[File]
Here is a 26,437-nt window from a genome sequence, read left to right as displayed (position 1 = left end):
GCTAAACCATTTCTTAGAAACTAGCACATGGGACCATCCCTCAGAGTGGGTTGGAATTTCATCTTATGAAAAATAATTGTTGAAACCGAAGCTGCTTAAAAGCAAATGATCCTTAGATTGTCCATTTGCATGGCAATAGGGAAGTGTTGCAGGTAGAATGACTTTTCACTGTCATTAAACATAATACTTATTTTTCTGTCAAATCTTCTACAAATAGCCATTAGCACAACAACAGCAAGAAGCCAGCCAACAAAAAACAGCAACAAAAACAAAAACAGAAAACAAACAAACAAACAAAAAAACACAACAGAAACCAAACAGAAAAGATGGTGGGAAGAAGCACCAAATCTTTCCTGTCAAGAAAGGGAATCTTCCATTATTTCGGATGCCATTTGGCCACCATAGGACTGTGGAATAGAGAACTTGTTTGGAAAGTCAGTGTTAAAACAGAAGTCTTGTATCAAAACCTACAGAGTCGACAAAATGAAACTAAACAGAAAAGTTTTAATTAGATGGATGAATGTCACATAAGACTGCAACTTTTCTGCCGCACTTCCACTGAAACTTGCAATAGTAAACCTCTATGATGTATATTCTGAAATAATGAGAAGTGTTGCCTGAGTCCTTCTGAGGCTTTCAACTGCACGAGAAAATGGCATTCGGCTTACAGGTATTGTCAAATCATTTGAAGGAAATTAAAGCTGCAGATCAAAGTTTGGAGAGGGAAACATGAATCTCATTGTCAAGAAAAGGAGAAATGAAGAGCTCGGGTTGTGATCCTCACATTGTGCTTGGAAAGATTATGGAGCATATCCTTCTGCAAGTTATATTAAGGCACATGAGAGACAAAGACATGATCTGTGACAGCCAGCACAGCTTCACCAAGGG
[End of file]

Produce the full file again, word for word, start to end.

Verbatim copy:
Here is a 26,437-nt window from a genome sequence, read left to right as displayed (position 1 = left end):
GCTAAACCATTTCTTAGAAACTAGCACATGGGACCATCCCTCAGAGTGGGTTGGAATTTCATCTTATGAAAAATAATTGTTGAAACCGAAGCTGCTTAAAAGCAAATGATCCTTAGATTGTCCATTTGCATGGCAATAGGGAAGTGTTGCAGGTAGAATGACTTTTCACTGTCATTAAACATAATACTTATTTTTCTGTCAAATCTTCTACAAATAGCCATTAGCACAACAACAGCAAGAAGCCAGCCAACAAAAAACAGCAACAAAAACAAAAACAGAAAACAAACAAACAAACAAAAAAACACAACAGAAACCAAACAGAAAAGATGGTGGGAAGAAGCACCAAATCTTTCCTGTCAAGAAAGGGAATCTTCCATTATTTCGGATGCCATTTGGCCACCATAGGACTGTGGAATAGAGAACTTGTTTGGAAAGTCAGTGTTAAAACAGAAGTCTTGTATCAAAACCTACAGAGTCGACAAAATGAAACTAAACAGAAAAGTTTTAATTAGATGGATGAATGTCACATAAGACTGCAACTTTTCTGCCGCACTTCCACTGAAACTTGCAATAGTAAACCTCTATGATGTATATTCTGAAATAATGAGAAGTGTTGCCTGAGTCCTTCTGAGGCTTTCAACTGCACGAGAAAATGGCATTCGGCTTACAGGTATTGTCAAATCATTTGAAGGAAATTAAAGCTGCAGATCAAAGTTTGGAGAGGGAAACATGAATCTCATTGTCAAGAAAAGGAGAAATGAAGAGCTCGGGTTGTGATCCTCACATTGTGCTTGGAAAGATTATGGAGCATATCCTTCTGCAAGTTATATTAAGGCACATGAGAGACAAAGACATGATCTGTGACAGCCAGCACAGCTTCACCAAGGG